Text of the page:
public class CharacterSettings : UnitySettings {

        public float MaxHealth => _maxHealth;
        
        [SerializeField]
        private float _maxHealth = 100f;

    }
}

It's always good to move your classes into namespaces, avoiding name conflicts between your own classes and third-party libraries and packages you import from the asset store.

The `CreateAssetMenu` allows me to add the character settings asset to the context menu when right-clicking inside the project view. I'm using a constant `EditorConstants.SettingsMenuBase` because I want all of my settings grouped under the same base string `Celestial Static Games/Settings`.

"Create" context menu

Loading configuration during runtime

Now that I can store my configuration files, I still need to provide an easy way to load them during runtime.

When working on a larger game or codebase, you inevitably come across the concept of Dependency Injection. Any class requiring a reference on e.g. a world manager or UI window can declare the dependency on itself and as long as the required instances have been registered with the injection container, they will be automatically injected upon creation of new instances of the class.

On all my recent projects, I've chosen to go with Zenject (now Extenject after some legal disputes) as my preferred framework. It's very easy to get set up and has a minimal performance overhead. If you haven't checked out the concept or any of the frameworks available so far, I'd highly recommend you doing so. Its worth the investment even for small projects.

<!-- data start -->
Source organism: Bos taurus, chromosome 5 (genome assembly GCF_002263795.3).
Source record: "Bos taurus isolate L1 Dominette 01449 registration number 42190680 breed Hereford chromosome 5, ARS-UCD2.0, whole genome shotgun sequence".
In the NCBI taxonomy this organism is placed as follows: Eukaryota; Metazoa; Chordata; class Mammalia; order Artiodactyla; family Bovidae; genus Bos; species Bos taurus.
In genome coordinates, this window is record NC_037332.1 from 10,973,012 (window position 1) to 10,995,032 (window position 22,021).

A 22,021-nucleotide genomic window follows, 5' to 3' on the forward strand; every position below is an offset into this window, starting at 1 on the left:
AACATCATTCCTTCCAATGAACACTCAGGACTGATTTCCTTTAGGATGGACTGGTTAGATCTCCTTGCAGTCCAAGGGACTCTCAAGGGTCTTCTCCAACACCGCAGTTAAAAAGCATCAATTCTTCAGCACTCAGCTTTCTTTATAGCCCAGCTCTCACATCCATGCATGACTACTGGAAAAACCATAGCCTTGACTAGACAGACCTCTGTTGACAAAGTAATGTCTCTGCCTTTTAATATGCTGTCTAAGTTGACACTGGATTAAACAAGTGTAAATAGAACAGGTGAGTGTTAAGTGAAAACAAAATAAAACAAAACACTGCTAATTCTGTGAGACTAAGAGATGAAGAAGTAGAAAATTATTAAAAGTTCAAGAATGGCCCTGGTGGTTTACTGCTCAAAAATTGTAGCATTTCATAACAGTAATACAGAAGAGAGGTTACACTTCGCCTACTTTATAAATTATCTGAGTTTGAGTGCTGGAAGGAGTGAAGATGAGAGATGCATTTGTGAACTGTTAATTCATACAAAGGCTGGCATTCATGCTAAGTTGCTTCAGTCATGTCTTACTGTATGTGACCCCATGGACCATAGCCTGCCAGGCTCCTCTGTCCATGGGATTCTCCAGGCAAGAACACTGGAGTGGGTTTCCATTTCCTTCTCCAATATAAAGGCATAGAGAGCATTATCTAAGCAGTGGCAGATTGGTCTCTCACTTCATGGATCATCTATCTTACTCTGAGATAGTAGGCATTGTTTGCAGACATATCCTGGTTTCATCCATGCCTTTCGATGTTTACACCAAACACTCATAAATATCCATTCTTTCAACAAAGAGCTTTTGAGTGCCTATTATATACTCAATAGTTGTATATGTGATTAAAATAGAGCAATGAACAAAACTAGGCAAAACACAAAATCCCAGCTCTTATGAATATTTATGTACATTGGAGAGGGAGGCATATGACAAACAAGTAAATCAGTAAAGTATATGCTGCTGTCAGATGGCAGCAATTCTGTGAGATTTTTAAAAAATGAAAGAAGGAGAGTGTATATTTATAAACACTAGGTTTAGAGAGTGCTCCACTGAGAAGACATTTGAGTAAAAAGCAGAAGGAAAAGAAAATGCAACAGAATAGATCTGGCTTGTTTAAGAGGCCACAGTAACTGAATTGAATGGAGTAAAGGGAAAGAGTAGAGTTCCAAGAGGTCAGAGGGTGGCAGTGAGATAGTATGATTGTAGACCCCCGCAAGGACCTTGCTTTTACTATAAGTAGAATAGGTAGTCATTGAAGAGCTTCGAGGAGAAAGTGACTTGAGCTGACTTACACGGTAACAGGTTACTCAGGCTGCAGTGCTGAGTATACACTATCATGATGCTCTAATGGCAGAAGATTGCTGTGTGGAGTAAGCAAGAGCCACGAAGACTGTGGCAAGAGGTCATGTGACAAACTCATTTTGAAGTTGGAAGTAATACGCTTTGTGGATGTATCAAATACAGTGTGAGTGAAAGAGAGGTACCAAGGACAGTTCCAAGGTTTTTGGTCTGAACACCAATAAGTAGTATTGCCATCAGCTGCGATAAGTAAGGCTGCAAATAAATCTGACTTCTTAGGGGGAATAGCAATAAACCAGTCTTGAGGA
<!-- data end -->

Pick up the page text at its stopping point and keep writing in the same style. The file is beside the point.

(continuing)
To register all configuration files with my DI container, I have to load them from my Resources folder and register them with their corresponding types.

namespace CelestialStatic.Unity.Settings {

    public class SettingsInstaller : MonoInstaller {

        public override void InstallBindings() {
            BindSettings();
        }

        private void BindSettings() {
            foreach (var setting in Resources.LoadAll<UnitySettings>("Settings")) {
                Container.Bind(setting.GetType()).FromInstance(setting).AsSingle().NonLazy();
            }
        }

    }

}

Most of this class is boilerplate code specific to Zenject, but the code inside `BindSettings()` is applicable to any framework (or even no framework at all).

Thanks to the magic of dependency injection all I have to do to access my configuration classes during runtime is declaring them in a constructor or injectable method:

public class CharacterBehaviour : MonoBehaviour {
    
    [Inject]
    public void Initialize(CharacterSettings characterSettings) {
    	// Access settings here...
        var maxHealth = characterSettings.MaxHealth;
    }

}

For any new type of configuration all I have to do is create a new class containing the fields I require and configuring the asset from within Unity's inspector.

I hope you found this tip useful and can see the benefits of providing a clean architecture for your configuration files.